- Fence off the infested area, and erect warning signage.
- Check your property insurance.
- Do not flail or mow Japanese Knotweed as this will cause it to spread.
- Do not chip Japanese Knotweed material. Mechanical chippers do not kill Japanese Knotweed. If you spread the chipped material on soil, Japanese Knotweed could re-grow.
- Do not add Japanese Knotweed to compost.
- Do not waste time. If Japanese Knotweed appears in your site, treat it immediately. Do not allow it to become more established.
How do you control or get rid of Japanese Knotweed
We always advise you use licensed professional insurance backed specialist contractors to treat, eradicate and remove Japanese knotweed.
It is not an easy plant to control as the extensive underground rhizome system sustains the plant even when top growth is removed. Therefore treatment often needs to be repeated multiple times a year for several years for long-term control to be achieved.
Be aware of the risks involved when using chemicals to control any plant especially if it grows near water. Consent to use specific herbicides near UK waterways must be sought from the Environment Agency.
If there is no risk of run-off to watercourses and where no sensitive vegetation will be affected, a wider range of herbicides can be used. These are usually sprayed on – but can also be applied directly to target plants using a weed-wiper or herbicide glove. Some herbicides can also be injected into the hollow stems of the plant immediately after cutting, however, this is time-consuming and costly. Repeated herbicide treatments over several years are normally recommended for complete control of Japanese Knotweed. Continued monitoring of the treated areas should also be carried out to ensure that no new shoots appear.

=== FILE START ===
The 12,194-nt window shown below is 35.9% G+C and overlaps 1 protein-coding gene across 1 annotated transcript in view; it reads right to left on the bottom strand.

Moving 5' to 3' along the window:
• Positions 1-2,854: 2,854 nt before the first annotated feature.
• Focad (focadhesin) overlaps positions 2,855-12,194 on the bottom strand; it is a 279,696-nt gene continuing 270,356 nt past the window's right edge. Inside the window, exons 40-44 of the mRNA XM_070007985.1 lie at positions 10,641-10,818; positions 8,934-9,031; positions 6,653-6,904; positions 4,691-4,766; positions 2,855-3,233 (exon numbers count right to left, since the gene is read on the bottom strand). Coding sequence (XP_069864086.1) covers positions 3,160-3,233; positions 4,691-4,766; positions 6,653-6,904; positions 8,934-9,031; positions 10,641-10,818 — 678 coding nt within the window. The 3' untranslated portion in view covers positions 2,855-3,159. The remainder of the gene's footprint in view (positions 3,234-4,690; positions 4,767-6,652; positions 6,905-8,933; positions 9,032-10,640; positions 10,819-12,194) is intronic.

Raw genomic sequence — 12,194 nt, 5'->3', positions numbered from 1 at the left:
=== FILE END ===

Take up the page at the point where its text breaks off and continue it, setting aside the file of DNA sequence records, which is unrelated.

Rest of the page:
For short term control, Japanese knotweed can be cut, taking care that fragments of splintered stem are not spread. However, this will not eradicate Japanese knotweed and the plant will continue to grow once cutting ceases.
Japanese Knotweed can regenerate from very small fragments of rhizome (as little as 0.7 grams) and any waste material from cutting, mowing or excavation, should be disposed of according to the Environmental Protection Act 1990 (Duty of Care) regulations. Equipment that is likely to result in further spread of Japanese Knotweed, such as a flail mower should not be used.
Natural (or biological) control, is the use of living organisms to control pests. Given that the natural enemies of Japanese Knotweed are not indigenous to the UK, natural control is a means of levelling the playing-field by re-introducing some of the specialist natural enemies that would normally control it in its native environment. The decision was taken on 9 March 2010 in the UK to release into the wild a Japanese psyllid insect, Aphalara itadori. Its diet is highly specific to Japanese Knotweed and shows good potential for its control – although we must stress this is a form of control not eradication and it can take five to ten years from release to achieve successful control.
If you want to find out more about how you can manage Japanese Knotweed, visit the website of the Environment Agency www.gov.uk/government/organisations/environment-agency.